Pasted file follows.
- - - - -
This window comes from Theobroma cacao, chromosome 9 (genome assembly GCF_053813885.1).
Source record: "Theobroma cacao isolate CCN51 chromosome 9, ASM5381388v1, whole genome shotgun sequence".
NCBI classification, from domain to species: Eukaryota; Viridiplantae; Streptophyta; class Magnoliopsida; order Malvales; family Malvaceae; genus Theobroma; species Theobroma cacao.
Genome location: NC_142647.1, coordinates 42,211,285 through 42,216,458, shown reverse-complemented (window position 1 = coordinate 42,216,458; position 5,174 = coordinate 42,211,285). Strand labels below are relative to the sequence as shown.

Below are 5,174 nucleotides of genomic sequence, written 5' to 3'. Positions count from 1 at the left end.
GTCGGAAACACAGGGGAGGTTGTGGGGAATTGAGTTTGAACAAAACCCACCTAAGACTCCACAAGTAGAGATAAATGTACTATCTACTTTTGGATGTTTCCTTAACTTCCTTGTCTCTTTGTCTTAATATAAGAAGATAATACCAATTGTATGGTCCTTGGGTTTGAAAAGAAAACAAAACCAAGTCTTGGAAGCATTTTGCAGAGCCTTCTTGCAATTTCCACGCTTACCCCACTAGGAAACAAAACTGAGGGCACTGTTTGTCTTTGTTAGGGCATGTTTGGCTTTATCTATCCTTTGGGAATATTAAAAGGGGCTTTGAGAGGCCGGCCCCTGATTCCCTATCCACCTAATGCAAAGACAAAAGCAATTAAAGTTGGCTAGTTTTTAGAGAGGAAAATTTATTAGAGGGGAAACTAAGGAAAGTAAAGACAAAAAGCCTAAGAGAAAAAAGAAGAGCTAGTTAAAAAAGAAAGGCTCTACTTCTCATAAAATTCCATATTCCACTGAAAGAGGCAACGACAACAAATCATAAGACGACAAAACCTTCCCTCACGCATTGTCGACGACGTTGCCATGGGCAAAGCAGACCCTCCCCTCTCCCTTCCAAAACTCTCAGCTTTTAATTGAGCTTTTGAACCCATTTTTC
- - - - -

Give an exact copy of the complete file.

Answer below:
This window comes from Theobroma cacao, chromosome 9 (genome assembly GCF_053813885.1).
Source record: "Theobroma cacao isolate CCN51 chromosome 9, ASM5381388v1, whole genome shotgun sequence".
NCBI classification, from domain to species: Eukaryota; Viridiplantae; Streptophyta; class Magnoliopsida; order Malvales; family Malvaceae; genus Theobroma; species Theobroma cacao.
Genome location: NC_142647.1, coordinates 42,211,285 through 42,216,458, shown reverse-complemented (window position 1 = coordinate 42,216,458; position 5,174 = coordinate 42,211,285). Strand labels below are relative to the sequence as shown.

Below are 5,174 nucleotides of genomic sequence, written 5' to 3'. Positions count from 1 at the left end.
GTCGGAAACACAGGGGAGGTTGTGGGGAATTGAGTTTGAACAAAACCCACCTAAGACTCCACAAGTAGAGATAAATGTACTATCTACTTTTGGATGTTTCCTTAACTTCCTTGTCTCTTTGTCTTAATATAAGAAGATAATACCAATTGTATGGTCCTTGGGTTTGAAAAGAAAACAAAACCAAGTCTTGGAAGCATTTTGCAGAGCCTTCTTGCAATTTCCACGCTTACCCCACTAGGAAACAAAACTGAGGGCACTGTTTGTCTTTGTTAGGGCATGTTTGGCTTTATCTATCCTTTGGGAATATTAAAAGGGGCTTTGAGAGGCCGGCCCCTGATTCCCTATCCACCTAATGCAAAGACAAAAGCAATTAAAGTTGGCTAGTTTTTAGAGAGGAAAATTTATTAGAGGGGAAACTAAGGAAAGTAAAGACAAAAAGCCTAAGAGAAAAAAGAAGAGCTAGTTAAAAAAGAAAGGCTCTACTTCTCATAAAATTCCATATTCCACTGAAAGAGGCAACGACAACAAATCATAAGACGACAAAACCTTCCCTCACGCATTGTCGACGACGTTGCCATGGGCAAAGCAGACCCTCCCCTCTCCCTTCCAAAACTCTCAGCTTTTAATTGAGCTTTTGAACCCATTTTTC